What is a "Best Hospital"?

U.S. News ranked the hospitals again, and my employer came in first, for the 20th year in a row. I can't be unhappy about that!

But how should you choose a hospital anyway? I wrote about that a little while ago - it's more complicated than U.S. News makes it out to be.

Unfortunately, as a recent research article points out, the U.S. News index is based nearly entirely on reputation. Which is not a terrible thing, as I pointed out, just incomplete.

Maybe we should rank hospitals (or, at any rate, medical schools) according to a different index, say social mission? Some folks tried that, and their results are presented in the Annals of Internal Medicine (subscription required).

In that list, Hopkins, as well as NYU - where I trained for residency - are ranked rock-bottom. But the criteria used to quantify social mission has some big problems, as an accompanying editorial points out (sub. req.).

Until we have comprehensive outcome measures, it looks like we're going to have to integrate all indices according to our own individual metrics. Isn't that called reputation?


Disorientation in shul

I went to a synagogue in San Francisco on Shabbos and Sunday, and I was asked to lead davening on Sunday. I did not refuse the customary three times, because I am greedy for the amud. (Good thing I found that imperfection to work on, as we start the long slow slide, or hard sweaty climb, into fast-n-forgiveness. Because I'm lacking any others. Yes that's right.)

Leading davening for the first time somewhere is disorienting. You know someone thinks you're going too fast. Someone else wonders why aren't you songful & joyous & Carlebachelicious; a third grumbles why you don't get the hell on with it already, some people work for a living.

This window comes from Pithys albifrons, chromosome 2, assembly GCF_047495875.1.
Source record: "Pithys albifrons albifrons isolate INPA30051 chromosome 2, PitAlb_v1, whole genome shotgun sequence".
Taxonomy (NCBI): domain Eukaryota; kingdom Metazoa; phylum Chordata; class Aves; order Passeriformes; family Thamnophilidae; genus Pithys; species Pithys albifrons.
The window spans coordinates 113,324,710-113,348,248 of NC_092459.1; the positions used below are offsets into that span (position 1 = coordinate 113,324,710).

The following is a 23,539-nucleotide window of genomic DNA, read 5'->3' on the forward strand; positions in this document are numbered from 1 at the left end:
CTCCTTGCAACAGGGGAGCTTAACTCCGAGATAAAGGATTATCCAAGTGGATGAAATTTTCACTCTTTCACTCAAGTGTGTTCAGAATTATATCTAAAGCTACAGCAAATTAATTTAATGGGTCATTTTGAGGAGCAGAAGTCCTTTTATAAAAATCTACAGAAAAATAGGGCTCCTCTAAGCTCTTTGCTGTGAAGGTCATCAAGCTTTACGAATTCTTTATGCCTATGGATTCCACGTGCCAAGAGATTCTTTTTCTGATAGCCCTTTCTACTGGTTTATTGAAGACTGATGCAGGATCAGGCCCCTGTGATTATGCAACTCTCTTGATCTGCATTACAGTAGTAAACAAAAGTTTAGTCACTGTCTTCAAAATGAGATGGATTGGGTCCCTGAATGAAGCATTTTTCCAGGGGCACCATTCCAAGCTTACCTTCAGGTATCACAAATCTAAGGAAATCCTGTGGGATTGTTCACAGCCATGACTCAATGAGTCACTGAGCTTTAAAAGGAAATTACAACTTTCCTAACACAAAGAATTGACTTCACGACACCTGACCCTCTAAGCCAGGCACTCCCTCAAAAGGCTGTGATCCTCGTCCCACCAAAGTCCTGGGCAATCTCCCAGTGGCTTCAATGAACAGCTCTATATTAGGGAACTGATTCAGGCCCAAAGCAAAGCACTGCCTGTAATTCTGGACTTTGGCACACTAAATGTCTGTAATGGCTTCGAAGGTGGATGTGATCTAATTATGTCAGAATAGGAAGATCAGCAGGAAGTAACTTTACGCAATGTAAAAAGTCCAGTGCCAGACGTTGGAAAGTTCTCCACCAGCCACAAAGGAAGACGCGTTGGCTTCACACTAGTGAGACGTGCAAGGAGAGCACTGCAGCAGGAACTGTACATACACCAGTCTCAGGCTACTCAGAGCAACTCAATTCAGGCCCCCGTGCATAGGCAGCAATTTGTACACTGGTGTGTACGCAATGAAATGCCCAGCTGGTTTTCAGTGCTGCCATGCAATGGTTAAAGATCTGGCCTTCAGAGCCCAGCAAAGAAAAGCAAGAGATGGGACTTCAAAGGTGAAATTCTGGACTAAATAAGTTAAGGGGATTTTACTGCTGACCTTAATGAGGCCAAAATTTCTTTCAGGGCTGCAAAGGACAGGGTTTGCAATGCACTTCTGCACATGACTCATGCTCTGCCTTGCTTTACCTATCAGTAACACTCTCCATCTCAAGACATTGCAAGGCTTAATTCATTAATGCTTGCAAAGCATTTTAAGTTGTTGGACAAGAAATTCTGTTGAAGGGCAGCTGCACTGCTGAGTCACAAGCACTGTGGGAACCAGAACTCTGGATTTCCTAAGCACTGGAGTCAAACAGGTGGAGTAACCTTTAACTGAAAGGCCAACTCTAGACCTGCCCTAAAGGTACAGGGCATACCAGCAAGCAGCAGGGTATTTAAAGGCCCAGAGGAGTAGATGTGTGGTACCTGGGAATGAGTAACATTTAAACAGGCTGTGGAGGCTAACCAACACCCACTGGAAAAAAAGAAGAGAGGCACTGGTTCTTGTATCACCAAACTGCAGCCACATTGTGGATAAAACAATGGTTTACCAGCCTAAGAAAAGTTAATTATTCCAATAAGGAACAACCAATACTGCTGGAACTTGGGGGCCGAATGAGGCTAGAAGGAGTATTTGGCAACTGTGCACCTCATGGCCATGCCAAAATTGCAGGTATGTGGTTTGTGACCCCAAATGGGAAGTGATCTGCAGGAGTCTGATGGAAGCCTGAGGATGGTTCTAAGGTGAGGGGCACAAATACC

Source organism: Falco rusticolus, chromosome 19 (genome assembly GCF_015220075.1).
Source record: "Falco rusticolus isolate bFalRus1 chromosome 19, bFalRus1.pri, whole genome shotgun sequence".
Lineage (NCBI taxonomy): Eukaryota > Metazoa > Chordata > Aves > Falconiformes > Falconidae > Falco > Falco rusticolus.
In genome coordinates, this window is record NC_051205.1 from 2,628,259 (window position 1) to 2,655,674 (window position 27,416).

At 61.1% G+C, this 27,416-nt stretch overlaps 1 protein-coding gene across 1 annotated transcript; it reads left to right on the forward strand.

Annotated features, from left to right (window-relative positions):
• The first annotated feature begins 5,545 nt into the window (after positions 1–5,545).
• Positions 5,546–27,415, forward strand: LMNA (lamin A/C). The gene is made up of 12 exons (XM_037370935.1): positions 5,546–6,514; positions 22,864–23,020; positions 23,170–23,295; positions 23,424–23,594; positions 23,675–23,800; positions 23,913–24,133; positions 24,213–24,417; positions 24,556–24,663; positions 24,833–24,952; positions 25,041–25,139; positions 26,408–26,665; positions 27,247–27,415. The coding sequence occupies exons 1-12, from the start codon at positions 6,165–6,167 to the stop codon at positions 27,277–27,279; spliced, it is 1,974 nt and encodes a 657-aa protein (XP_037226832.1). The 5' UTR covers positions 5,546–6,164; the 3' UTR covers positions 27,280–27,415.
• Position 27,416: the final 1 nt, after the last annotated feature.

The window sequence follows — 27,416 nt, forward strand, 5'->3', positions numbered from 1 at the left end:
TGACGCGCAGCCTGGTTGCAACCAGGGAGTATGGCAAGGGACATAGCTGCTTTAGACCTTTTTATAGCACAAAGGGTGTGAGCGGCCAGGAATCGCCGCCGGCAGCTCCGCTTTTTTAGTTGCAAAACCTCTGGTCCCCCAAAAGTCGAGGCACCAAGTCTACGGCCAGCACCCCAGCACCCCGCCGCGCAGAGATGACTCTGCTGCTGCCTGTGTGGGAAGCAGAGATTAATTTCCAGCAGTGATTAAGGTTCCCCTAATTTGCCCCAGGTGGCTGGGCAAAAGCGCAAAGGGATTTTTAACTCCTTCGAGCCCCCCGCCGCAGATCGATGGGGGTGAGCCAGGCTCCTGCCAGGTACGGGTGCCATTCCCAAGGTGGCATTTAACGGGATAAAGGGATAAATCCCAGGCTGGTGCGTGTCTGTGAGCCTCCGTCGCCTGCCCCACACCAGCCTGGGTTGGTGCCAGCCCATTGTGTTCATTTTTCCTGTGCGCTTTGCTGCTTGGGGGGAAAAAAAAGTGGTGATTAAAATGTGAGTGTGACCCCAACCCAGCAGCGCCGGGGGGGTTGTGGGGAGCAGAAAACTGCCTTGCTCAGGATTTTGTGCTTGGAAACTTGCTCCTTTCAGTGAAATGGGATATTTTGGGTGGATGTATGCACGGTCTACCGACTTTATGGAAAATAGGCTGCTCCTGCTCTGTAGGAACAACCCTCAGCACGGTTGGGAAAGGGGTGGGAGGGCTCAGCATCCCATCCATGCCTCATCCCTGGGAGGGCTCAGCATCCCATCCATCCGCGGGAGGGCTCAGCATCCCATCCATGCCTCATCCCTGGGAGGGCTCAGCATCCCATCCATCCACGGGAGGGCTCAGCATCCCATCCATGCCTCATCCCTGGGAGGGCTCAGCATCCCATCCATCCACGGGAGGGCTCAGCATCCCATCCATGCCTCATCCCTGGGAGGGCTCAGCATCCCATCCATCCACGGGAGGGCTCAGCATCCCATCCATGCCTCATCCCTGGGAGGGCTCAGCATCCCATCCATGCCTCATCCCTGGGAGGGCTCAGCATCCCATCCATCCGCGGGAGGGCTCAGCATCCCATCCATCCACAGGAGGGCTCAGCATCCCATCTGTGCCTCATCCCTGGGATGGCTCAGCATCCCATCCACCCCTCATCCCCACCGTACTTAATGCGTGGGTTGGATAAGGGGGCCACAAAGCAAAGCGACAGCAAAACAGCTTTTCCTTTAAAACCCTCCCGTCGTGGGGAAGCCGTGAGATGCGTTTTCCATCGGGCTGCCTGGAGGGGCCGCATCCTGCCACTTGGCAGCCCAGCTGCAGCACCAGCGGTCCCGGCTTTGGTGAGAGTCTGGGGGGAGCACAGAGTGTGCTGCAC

And then, of course, it's disorienting for them. It's Bob's turn today! Fie on thee, you usurper, why are you displacing Bob?

I find this disorientation a useful microcosm of liberal Judaism. You're never quite sure. You don't have the fundamentalist's confidence that God has blessed your every move. You have the narrow ells of the religious life and the wide anomie-spaces of modernity. You're always going too fast and too slow, always displacing someone.

But then there's hot tea afterwards (hot tea is welcome in San Francisco, even in July) and someone brought biscotti. Good morning!



I can sing the praises of the Ecco Anthology of International Poetry.

I can also mention that my translation of Glatshteyn was included! I know this only because a friend was browsing at the Newark airport and picked up the book.

Buy the book!